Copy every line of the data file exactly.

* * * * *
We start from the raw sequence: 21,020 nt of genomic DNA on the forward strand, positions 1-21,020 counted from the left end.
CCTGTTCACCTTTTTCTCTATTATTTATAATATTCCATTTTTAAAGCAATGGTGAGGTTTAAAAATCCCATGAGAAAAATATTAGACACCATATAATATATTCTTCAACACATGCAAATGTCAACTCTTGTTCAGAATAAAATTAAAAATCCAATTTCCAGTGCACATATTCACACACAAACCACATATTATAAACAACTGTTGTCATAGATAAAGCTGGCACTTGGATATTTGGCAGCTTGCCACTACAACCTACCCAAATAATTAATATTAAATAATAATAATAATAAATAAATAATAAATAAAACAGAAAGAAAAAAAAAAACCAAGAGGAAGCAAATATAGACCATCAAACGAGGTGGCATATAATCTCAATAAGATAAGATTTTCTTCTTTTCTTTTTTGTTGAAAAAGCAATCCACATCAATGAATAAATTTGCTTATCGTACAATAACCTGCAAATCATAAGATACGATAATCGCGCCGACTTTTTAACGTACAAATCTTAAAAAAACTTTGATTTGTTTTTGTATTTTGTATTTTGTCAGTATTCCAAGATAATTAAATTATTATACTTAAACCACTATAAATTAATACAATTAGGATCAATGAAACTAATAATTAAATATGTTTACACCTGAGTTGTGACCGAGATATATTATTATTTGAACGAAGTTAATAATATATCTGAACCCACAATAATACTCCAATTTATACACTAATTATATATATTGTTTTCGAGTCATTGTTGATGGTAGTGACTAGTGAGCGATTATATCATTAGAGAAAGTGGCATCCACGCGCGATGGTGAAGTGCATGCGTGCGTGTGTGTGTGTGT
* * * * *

We start from the raw sequence: 21,020 nt of genomic DNA on the forward strand, positions 1-21,020 counted from the left end.
CCTGTTCACCTTTTTCTCTATTATTTATAATATTCCATTTTTAAAGCAATGGTGAGGTTTAAAAATCCCATGAGAAAAATATTAGACACCATATAATATATTCTTCAACACATGCAAATGTCAACTCTTGTTCAGAATAAAATTAAAAATCCAATTTCCAGTGCACATATTCACACACAAACCACATATTATAAACAACTGTTGTCATAGATAAAGCTGGCACTTGGATATTTGGCAGCTTGCCACTACAACCTACCCAAATAATTAATATTAAATAATAATAATAATAAATAAATAATAAATAAAACAGAAAGAAAAAAAAAAACCAAGAGGAAGCAAATATAGACCATCAAACGAGGTGGCATATAATCTCAATAAGATAAGATTTTCTTCTTTTCTTTTTTGTTGAAAAAGCAATCCACATCAATGAATAAATTTGCTTATCGTACAATAACCTGCAAATCATAAGATACGATAATCGCGCCGACTTTTTAACGTACAAATCTTAAAAAAACTTTGATTTGTTTTTGTATTTTGTATTTTGTCAGTATTCCAAGATAATTAAATTATTATACTTAAACCACTATAAATTAATACAATTAGGATCAATGAAACTAATAATTAAATATGTTTACACCTGAGTTGTGACCGAGATATATTATTATTTGAACGAAGTTAATAATATATCTGAACCCACAATAATACTCCAATTTATACACTAATTATATATATTGTTTTCGAGTCATTGTTGATGGTAGTGACTAGTGAGCGATTATATCATTAGAGAAAGTGGCATCCACGCGCGATGGTGAAGTGCATGCGTGCGTGTGTGTGTGTGT